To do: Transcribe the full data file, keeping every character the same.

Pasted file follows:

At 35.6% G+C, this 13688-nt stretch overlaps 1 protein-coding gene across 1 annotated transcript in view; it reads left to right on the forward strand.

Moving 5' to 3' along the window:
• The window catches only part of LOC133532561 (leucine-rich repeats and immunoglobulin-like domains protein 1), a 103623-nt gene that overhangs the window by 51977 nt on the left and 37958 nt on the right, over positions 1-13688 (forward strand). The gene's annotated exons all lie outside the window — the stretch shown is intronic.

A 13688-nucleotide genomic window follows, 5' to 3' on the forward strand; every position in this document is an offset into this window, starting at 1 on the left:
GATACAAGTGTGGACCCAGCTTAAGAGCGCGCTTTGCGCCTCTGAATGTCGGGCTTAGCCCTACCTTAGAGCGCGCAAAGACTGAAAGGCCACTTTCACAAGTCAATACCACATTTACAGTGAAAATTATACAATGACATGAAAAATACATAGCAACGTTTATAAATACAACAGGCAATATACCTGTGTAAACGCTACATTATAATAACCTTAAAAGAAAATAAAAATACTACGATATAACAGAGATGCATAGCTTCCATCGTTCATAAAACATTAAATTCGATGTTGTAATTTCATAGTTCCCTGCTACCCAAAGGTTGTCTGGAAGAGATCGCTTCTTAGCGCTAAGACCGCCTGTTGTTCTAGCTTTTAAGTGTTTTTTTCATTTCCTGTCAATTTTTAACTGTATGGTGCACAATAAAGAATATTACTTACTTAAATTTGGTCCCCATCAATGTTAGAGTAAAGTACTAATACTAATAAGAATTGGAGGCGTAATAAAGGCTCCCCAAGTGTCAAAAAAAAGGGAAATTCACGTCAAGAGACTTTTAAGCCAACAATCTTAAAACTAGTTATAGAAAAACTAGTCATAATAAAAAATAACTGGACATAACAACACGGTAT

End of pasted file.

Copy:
At 35.6% G+C, this 13688-nt stretch overlaps 1 protein-coding gene across 1 annotated transcript in view; it reads left to right on the forward strand.

Moving 5' to 3' along the window:
• The window catches only part of LOC133532561 (leucine-rich repeats and immunoglobulin-like domains protein 1), a 103623-nt gene that overhangs the window by 51977 nt on the left and 37958 nt on the right, over positions 1-13688 (forward strand). The gene's annotated exons all lie outside the window — the stretch shown is intronic.

A 13688-nucleotide genomic window follows, 5' to 3' on the forward strand; every position in this document is an offset into this window, starting at 1 on the left:
GATACAAGTGTGGACCCAGCTTAAGAGCGCGCTTTGCGCCTCTGAATGTCGGGCTTAGCCCTACCTTAGAGCGCGCAAAGACTGAAAGGCCACTTTCACAAGTCAATACCACATTTACAGTGAAAATTATACAATGACATGAAAAATACATAGCAACGTTTATAAATACAACAGGCAATATACCTGTGTAAACGCTACATTATAATAACCTTAAAAGAAAATAAAAATACTACGATATAACAGAGATGCATAGCTTCCATCGTTCATAAAACATTAAATTCGATGTTGTAATTTCATAGTTCCCTGCTACCCAAAGGTTGTCTGGAAGAGATCGCTTCTTAGCGCTAAGACCGCCTGTTGTTCTAGCTTTTAAGTGTTTTTTTCATTTCCTGTCAATTTTTAACTGTATGGTGCACAATAAAGAATATTACTTACTTAAATTTGGTCCCCATCAATGTTAGAGTAAAGTACTAATACTAATAAGAATTGGAGGCGTAATAAAGGCTCCCCAAGTGTCAAAAAAAAGGGAAATTCACGTCAAGAGACTTTTAAGCCAACAATCTTAAAACTAGTTATAGAAAAACTAGTCATAATAAAAAATAACTGGACATAACAACACGGTAT